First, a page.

An analyst gathered the following annual return information about a portfolio since its inception on 1 January 2003: Year Portfolio return 2003 8.60% 2004 11.20% 2005 12.90% 2006 15.10% 2007 -9.40% The portfolio’s mean absolute deviation and variance of annual returns, respectively, for the five-year period are closest to: MAD Variance A. 6.83% 77.5 B. 6.83% 96.8 C. 7.68% 77.5 D. 7.68% 96.8

I think A but i can’t seem to recall the computation for MAD? can someone help

are you using n or n-1 in the denominator? Which one and why?

sum of the absolute difference between the mean and each return divided by N. In this case its a population…

I used n not n-1 b/c they say since inception so its not a sample, i’d assume its the population that we’re getting with portfolio returns.

saurya_s Wrote: ------------------------------------------------------- > are you using n or n-1 in the denominator? Which > one and why? u need to use n; since it is ALL returns since inception; not a sample.

Which mean do you use? Arithmetic or geometric?

arithmetic…

In the calculator, BAII, what is Sx and SigmaX. and what denominator do they use? S

The population of returns is not all the returns that were observable. The population of returns is all the returns that were possible. If you want an unbiased estimator of the variance, you need to use (n-1) in the denom.

Joey, what is the answer according to you? and their correspondence on tht BAII calculator?

JoeyDVivre Wrote: ------------------------------------------------------- > The population of returns is not all the returns > that were observable. The population of returns > is all the returns that were possible. If you > want an unbiased estimator of the variance, you > need to use (n-1) in the denom. oh! thank you…

Most likely the CFA guys were wrong… but for the exam purpose - “The population variance calculation is appropriate because the analyst is analyzing all the annual returns on the portfolio since its inception.”

Very silly.

JoeyDVivre Wrote: ------------------------------------------------------- > Very silly. from the feedback pdf they gave for Mock 1!

Joey, if you interpret it as all possible annual returns?

You would have to tell me that the distribution of all possible returns on the fund was limited to exactly 5 pts and that the only returns possible were 8.6% or 11.2% or … Thus there was 0 probability of a return between -9% and 8%. Right…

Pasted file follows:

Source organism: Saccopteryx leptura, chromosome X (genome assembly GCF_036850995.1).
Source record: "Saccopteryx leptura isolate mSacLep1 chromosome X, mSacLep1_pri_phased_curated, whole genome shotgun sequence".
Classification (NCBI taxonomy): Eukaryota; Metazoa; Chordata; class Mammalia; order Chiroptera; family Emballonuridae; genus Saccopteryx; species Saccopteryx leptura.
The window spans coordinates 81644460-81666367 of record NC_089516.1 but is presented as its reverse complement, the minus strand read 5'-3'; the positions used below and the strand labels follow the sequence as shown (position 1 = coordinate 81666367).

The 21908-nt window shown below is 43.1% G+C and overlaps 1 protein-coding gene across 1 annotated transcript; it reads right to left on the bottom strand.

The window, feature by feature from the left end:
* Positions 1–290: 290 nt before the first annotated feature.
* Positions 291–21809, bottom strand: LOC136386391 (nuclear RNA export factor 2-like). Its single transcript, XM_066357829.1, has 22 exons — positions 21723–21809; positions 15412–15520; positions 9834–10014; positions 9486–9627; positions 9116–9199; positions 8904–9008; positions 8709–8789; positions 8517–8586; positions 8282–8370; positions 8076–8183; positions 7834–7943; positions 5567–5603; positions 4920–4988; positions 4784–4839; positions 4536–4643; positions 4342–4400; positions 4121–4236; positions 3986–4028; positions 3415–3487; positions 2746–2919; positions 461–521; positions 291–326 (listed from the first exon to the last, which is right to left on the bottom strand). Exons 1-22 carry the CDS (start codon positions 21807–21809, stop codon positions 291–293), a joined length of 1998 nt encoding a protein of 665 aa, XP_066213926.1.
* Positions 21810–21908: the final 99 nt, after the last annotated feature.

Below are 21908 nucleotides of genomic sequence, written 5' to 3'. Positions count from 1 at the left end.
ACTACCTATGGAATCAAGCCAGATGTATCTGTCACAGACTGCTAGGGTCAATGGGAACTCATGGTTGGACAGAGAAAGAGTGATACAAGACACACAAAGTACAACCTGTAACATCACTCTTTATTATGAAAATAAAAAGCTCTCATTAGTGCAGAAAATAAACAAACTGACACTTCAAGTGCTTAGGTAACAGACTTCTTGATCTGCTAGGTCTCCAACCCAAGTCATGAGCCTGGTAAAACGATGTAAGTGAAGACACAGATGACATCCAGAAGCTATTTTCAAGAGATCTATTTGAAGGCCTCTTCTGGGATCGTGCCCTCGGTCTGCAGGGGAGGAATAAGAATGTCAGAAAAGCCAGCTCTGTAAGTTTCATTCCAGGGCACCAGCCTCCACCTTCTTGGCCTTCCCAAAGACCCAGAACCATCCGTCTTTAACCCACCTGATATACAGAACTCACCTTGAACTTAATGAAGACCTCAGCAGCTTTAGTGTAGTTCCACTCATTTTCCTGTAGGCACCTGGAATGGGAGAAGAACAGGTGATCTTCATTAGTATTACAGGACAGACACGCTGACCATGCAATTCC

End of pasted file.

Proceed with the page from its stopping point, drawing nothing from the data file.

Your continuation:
JDV, beg to differ with you… oh oh, someone is deferring with Joey! Aside from CFAI, the population for this problem is not about ALL possible values since you are clearly given all the population elements. To go by what you are suggesting, there are bsically NO populations out there to speak of, which is not true. Looking at the annual returns for the S&P 500 since the index started would be the POPULATION of annual returns for the S&P 500. We are NOT talking about annual returns in general, but about a specific population… I know what we you mean, you are looking at the values of the random variable called returns…but here we are not doing that. We have a well defined population, and we have to use it as such. If it would help, consider that these returns were stated as Low, Medium, and High returns. Would you call that a sample? No, it’s the entire population. I know I shouldn’t argue with a stats professor, but I think this is basic, and I believe it is correct.

I guess the crux of the matter is whether or not you are doing inferential statistics. If you have observed the entire population then there is no need for inference because there is nothing unknown. Almost any question about portfolios would be aimed at making inferences. For example, suppose that we were trying to decide whether the portfolio was getting riskier through the years. If we divide by n and the underlying distribution of returns is stable, we expect that our variance estimate will be biased downwards but the bias is diminishing so it will look like our portfolio is getting riskier. Anyway, it’s really best if you think that populations are unobservable and parameters about them are unknowable and the purpose of statistics is to make inferences about them.